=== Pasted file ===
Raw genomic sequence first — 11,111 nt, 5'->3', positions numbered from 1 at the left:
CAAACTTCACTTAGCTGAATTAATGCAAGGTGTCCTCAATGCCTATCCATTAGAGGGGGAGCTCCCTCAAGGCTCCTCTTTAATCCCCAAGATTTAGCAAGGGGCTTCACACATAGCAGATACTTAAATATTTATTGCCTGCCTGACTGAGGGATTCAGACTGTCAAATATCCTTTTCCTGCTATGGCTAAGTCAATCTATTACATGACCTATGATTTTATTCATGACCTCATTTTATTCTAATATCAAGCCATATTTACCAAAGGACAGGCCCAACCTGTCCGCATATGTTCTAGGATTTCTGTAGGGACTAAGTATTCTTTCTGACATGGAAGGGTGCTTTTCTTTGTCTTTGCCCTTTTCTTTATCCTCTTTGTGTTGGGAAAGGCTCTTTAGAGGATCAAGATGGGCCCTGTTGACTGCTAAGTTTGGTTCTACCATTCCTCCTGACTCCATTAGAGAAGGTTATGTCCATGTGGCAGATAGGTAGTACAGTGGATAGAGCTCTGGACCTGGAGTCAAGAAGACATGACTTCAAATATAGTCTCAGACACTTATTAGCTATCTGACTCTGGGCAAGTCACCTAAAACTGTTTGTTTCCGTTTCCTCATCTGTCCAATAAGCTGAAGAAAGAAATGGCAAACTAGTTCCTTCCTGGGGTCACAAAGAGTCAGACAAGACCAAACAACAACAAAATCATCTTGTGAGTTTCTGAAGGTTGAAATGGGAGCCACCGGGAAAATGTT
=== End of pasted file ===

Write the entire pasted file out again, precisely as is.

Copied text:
Raw genomic sequence first — 11,111 nt, 5'->3', positions numbered from 1 at the left:
CAAACTTCACTTAGCTGAATTAATGCAAGGTGTCCTCAATGCCTATCCATTAGAGGGGGAGCTCCCTCAAGGCTCCTCTTTAATCCCCAAGATTTAGCAAGGGGCTTCACACATAGCAGATACTTAAATATTTATTGCCTGCCTGACTGAGGGATTCAGACTGTCAAATATCCTTTTCCTGCTATGGCTAAGTCAATCTATTACATGACCTATGATTTTATTCATGACCTCATTTTATTCTAATATCAAGCCATATTTACCAAAGGACAGGCCCAACCTGTCCGCATATGTTCTAGGATTTCTGTAGGGACTAAGTATTCTTTCTGACATGGAAGGGTGCTTTTCTTTGTCTTTGCCCTTTTCTTTATCCTCTTTGTGTTGGGAAAGGCTCTTTAGAGGATCAAGATGGGCCCTGTTGACTGCTAAGTTTGGTTCTACCATTCCTCCTGACTCCATTAGAGAAGGTTATGTCCATGTGGCAGATAGGTAGTACAGTGGATAGAGCTCTGGACCTGGAGTCAAGAAGACATGACTTCAAATATAGTCTCAGACACTTATTAGCTATCTGACTCTGGGCAAGTCACCTAAAACTGTTTGTTTCCGTTTCCTCATCTGTCCAATAAGCTGAAGAAAGAAATGGCAAACTAGTTCCTTCCTGGGGTCACAAAGAGTCAGACAAGACCAAACAACAACAAAATCATCTTGTGAGTTTCTGAAGGTTGAAATGGGAGCCACCGGGAAAATGTT